Education and Conflict: What the Evidence Says

These are the key conclusions from the first systematical review of the empirical, quantitative literature on the relationship between education and civil conflict.

School girls in Kenya. Photo: Gudrun Østby / PRIO

Evidence from 30 statistical studies indicate that

  • Increasing education levels overall have pacifying effects
  • Rapid expansions of higher education is not a threat
  • Education inequalities between groups increase conflict risk
  • The quality and content of education  may spur conflict
  • Terrorists are well above average educated

The following policy recommendations emerge from consultancy work conducted for UNESCO’s 2011 Education for All Global Monitoring Report.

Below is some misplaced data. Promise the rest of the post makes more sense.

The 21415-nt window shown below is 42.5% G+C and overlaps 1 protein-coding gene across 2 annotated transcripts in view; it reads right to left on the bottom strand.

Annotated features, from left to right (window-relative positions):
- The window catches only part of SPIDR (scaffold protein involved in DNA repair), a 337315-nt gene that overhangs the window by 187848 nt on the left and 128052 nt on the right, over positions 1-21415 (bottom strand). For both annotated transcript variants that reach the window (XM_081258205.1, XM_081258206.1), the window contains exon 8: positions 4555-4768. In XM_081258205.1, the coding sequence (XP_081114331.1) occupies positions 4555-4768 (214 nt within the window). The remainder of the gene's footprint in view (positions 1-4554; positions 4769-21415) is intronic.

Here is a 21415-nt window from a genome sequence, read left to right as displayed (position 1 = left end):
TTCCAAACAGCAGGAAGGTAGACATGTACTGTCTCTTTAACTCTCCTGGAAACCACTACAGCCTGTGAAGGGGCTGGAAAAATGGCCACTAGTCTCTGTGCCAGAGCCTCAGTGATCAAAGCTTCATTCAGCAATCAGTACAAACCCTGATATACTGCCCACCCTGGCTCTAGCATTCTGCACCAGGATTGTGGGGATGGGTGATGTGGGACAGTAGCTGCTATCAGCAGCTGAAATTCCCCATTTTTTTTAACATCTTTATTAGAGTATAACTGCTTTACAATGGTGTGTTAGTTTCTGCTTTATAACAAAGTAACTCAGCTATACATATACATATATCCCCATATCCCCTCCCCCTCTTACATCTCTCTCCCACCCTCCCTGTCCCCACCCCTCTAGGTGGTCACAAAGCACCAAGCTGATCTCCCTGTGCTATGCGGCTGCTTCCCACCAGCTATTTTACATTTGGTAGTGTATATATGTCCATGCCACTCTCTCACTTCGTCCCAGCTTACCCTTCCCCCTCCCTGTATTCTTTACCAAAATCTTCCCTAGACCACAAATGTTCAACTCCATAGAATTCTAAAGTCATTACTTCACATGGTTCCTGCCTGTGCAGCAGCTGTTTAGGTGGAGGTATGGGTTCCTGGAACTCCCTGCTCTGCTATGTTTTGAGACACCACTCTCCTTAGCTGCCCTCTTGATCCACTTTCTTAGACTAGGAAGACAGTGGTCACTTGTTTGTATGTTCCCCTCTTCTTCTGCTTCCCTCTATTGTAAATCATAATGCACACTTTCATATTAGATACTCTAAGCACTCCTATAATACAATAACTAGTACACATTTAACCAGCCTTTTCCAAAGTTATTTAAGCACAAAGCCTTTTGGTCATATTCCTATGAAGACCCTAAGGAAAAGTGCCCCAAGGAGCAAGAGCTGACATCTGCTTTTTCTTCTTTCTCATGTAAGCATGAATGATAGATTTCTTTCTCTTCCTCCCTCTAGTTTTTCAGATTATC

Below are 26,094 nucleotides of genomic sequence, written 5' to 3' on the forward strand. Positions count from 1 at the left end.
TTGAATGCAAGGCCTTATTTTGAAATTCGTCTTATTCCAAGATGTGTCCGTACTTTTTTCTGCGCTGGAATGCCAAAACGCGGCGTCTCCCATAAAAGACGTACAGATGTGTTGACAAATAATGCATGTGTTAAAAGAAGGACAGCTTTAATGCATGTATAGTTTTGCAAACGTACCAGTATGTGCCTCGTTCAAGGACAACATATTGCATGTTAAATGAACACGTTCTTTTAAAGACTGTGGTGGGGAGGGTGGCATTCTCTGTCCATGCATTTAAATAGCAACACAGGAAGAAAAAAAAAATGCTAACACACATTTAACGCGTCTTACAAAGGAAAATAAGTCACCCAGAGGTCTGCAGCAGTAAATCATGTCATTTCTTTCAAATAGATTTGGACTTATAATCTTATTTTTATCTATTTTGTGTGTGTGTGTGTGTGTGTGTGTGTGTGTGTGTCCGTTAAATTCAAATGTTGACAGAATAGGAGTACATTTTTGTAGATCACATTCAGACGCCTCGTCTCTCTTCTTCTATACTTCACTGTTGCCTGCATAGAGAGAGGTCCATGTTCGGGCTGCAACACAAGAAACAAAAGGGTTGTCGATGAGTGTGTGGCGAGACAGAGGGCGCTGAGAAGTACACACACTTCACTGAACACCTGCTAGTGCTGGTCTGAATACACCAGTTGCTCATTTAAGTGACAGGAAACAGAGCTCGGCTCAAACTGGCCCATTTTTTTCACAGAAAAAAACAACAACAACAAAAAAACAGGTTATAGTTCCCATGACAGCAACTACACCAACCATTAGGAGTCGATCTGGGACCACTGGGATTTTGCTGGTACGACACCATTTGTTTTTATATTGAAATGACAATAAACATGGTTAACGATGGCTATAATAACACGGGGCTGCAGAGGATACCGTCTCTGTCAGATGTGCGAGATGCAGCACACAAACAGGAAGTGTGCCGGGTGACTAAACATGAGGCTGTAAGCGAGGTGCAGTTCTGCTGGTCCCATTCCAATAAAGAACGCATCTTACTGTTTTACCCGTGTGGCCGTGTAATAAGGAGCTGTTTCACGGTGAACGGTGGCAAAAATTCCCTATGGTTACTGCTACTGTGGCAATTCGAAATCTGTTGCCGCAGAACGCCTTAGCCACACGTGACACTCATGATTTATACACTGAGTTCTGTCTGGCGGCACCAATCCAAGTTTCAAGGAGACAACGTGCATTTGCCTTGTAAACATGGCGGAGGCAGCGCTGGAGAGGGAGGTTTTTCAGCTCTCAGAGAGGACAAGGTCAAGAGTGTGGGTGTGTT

We recommend that:

  1. future research pay increasing attention to sub-national and individual level effects;
  2. new data be collected to study how conflict is affected by the content and quality of education; and
  3. policies be implemented so as to reduce educational inequalities.

Read more by following this link to a CSCW Policy Brief

This blog post is published in connection with PRIO’s 2017 Annual Peace Address with Obigalei ‘Oby’ Ezekwesili: ‘Education and Peace‘.

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